Tikkakoski has made everything from Mosin Nagants to Suomi submachine guns. The Tikka M65A sniper rifle was used to develop the SAKO TRG in the 90s.

    T3s are the evolution from those. If you want to replace a couple of polymer pieces (which after owning and using them in extremely cold environments, I have never seen one break), there are numerous aftermarket suppliers. I doubt you will find a more reliable left handed bolt action being produced today.


    I would see if they make that Canuck Ranger Rifle in a left hand version. That's as close as you are going to get.

    https://www.tactical-life.com/firear...-arctic-rifle/
    The truth can only offend those who live a lie.

  5. #5
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    Quote Originally Posted by czgunner View Post
    I'm interested in putting together a lefty bolt gun that has qualities that would mimic the quality and reliability of a right hand rifle that would be used by military.
    If you are serious about this statement, you are severely limited in options.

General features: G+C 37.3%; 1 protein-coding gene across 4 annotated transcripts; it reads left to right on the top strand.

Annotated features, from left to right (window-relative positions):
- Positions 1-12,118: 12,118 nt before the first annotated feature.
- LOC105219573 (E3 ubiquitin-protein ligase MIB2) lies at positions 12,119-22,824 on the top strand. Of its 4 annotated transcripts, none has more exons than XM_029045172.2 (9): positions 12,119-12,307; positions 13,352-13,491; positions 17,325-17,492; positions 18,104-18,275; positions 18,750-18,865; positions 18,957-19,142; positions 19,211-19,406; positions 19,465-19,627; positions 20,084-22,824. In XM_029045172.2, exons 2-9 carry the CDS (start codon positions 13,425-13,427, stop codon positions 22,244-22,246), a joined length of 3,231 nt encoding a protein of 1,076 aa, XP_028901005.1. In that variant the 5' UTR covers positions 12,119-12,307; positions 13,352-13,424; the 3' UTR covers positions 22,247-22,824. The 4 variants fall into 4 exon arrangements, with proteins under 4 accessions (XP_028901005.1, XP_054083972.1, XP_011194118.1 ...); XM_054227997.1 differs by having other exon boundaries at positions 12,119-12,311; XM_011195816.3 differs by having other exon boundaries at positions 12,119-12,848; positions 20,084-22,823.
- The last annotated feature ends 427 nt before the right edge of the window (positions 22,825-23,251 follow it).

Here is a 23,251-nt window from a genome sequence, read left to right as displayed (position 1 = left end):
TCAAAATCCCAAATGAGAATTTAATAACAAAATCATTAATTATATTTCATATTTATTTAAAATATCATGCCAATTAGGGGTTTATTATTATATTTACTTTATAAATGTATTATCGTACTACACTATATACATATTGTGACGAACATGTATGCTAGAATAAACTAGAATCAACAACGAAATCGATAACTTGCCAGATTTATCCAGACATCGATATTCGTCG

Current US Military program of record precision manually feeding rifles:
    Remington M2010. Long-action .300 Win Mag. Fielded by US Army and SOCOM elements. Set to be replaced by the Mk 22.
    Mk 13 Mod 7. Long-action .300 Win Mag. fielded by USMC and SOCOM elements. Set to be replaced by the Mk 22
    MK 22. Long-action .338 Norma Mag, .300 Norma Mag, and .308 Win. Awarded in 2019, set to replace M2010 and Mk 13 across the board.

    No other rifle in existence has proven to meet or exceed the capabilities of the Mk 22 MRAD. The question is: are you sure you care? The military has a long list of requirements specific to their use, fielding, storage, logistics, and repair that precludes a wide swath of very good potential candidates. Some of those requirements prioritize some attributes above others, and those might not be YOUR priority trade-offs.
    There are a whole lot of very good rifles that perform admirably in challenging conditions across the US, in the most competitive environments.
    The leaders in these are short-action Remington 700-based receivers, in one of the several excellent purpose-driven chassis available on the market.
    As most of those receiver manufacturers are boutique, they are of high quality and many have left-handed options.

    Some examples available, in no order, are Defiance Machine, Impact Precision, Curtis Custom, Big Horn Arms, and Falkor. There's a lot of info out there on all of these (and other options) to refine your preferences/needs.

    The next step is the stock/chassis, with a whole lot of them built around the 700 actions. This is really where the rubber meets the road, but your level of experience/knowledge/application matrix is a significant part of that decision, and there are much better resources than me for that.
    Jack Leuba
    Director of Sales
    Knight's Armament Company
    jleuba@knightarmco.com